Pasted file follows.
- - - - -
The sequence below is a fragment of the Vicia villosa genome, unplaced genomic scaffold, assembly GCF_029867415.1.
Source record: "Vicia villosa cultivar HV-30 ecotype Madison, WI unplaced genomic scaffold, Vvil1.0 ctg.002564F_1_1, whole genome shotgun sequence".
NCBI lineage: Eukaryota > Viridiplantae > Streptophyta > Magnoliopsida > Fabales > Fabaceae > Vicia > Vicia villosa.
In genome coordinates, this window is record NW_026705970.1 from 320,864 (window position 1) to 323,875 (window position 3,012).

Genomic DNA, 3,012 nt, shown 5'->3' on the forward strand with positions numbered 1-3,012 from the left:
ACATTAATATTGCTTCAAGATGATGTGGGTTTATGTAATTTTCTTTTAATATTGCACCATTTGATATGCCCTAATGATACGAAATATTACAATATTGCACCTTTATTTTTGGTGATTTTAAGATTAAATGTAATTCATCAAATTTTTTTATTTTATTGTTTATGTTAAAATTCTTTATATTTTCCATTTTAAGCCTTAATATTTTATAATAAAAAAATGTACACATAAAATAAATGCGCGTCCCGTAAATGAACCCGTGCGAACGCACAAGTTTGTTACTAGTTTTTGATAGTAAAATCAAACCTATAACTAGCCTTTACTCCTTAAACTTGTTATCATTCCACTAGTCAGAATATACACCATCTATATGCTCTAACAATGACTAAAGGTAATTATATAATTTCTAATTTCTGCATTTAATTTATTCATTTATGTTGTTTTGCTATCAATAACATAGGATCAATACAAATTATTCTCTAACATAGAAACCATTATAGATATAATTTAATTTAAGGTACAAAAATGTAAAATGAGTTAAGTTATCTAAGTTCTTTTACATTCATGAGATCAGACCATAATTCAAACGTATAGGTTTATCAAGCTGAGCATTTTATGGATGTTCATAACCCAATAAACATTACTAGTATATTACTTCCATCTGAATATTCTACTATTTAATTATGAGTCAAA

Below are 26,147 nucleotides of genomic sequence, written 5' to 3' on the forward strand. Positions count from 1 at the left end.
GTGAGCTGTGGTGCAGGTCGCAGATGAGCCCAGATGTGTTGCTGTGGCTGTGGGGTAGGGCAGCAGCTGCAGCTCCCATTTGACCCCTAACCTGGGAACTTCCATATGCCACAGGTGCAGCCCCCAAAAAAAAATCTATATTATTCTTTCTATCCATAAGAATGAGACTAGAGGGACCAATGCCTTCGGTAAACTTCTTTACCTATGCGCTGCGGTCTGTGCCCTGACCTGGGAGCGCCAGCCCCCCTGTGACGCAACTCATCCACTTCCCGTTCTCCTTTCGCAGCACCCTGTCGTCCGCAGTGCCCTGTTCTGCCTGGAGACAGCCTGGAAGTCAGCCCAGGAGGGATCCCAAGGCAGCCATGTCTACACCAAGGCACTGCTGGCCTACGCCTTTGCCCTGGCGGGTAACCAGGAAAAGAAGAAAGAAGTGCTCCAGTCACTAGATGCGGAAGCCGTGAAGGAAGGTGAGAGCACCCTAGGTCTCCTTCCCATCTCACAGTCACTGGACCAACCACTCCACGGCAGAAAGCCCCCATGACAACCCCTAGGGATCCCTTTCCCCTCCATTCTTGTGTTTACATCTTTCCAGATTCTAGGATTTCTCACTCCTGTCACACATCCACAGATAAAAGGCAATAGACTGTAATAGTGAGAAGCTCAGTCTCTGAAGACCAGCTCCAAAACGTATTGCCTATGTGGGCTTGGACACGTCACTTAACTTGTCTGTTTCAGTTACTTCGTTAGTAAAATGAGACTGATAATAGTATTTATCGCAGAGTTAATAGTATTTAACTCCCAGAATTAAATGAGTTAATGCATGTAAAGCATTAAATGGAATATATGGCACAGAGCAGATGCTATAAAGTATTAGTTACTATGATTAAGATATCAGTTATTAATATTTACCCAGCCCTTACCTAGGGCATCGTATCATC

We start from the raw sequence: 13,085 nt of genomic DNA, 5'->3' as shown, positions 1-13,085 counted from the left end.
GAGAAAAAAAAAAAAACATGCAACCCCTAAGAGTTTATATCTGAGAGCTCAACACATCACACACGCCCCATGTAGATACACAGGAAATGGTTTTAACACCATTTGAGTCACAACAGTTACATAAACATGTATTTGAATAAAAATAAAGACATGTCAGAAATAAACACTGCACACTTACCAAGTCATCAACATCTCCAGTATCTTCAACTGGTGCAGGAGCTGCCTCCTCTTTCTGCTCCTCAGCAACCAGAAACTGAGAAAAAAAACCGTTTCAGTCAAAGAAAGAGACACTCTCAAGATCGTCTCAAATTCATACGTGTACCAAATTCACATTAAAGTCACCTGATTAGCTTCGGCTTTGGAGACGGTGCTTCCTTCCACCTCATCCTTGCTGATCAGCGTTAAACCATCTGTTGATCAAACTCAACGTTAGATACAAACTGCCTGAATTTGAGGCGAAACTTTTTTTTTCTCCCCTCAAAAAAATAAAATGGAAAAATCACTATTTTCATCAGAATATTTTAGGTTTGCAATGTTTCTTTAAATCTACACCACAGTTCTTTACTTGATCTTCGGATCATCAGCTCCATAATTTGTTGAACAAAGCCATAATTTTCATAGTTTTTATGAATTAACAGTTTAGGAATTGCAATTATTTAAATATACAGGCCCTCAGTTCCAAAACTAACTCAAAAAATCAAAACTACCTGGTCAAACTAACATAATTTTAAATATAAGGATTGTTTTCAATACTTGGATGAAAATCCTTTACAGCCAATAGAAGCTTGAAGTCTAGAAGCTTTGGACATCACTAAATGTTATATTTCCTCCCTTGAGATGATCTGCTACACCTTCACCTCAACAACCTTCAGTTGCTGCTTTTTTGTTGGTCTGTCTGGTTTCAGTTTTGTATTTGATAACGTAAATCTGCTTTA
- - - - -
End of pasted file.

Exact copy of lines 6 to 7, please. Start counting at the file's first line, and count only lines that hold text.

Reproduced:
ACATTAATATTGCTTCAAGATGATGTGGGTTTATGTAATTTTCTTTTAATATTGCACCATTTGATATGCCCTAATGATACGAAATATTACAATATTGCACCTTTATTTTTGGTGATTTTAAGATTAAATGTAATTCATCAAATTTTTTTATTTTATTGTTTATGTTAAAATTCTTTATATTTTCCATTTTAAGCCTTAATATTTTATAATAAAAAAATGTACACATAAAATAAATGCGCGTCCCGTAAATGAACCCGTGCGAACGCACAAGTTTGTTACTAGTTTTTGATAGTAAAATCAAACCTATAACTAGCCTTTACTCCTTAAACTTGTTATCATTCCACTAGTCAGAATATACACCATCTATATGCTCTAACAATGACTAAAGGTAATTATATAATTTCTAATTTCTGCATTTAATTTATTCATTTATGTTGTTTTGCTATCAATAACATAGGATCAATACAAATTATTCTCTAACATAGAAACCATTATAGATATAATTTAATTTAAGGTACAAAAATGTAAAATGAGTTAAGTTATCTAAGTTCTTTTACATTCATGAGATCAGACCATAATTCAAACGTATAGGTTTATCAAGCTGAGCATTTTATGGATGTTCATAACCCAATAAACATTACTAGTATATTACTTCCATCTGAATATTCTACTATTTAATTATGAGTCAAA

Below are 26,147 nucleotides of genomic sequence, written 5' to 3' on the forward strand. Positions count from 1 at the left end.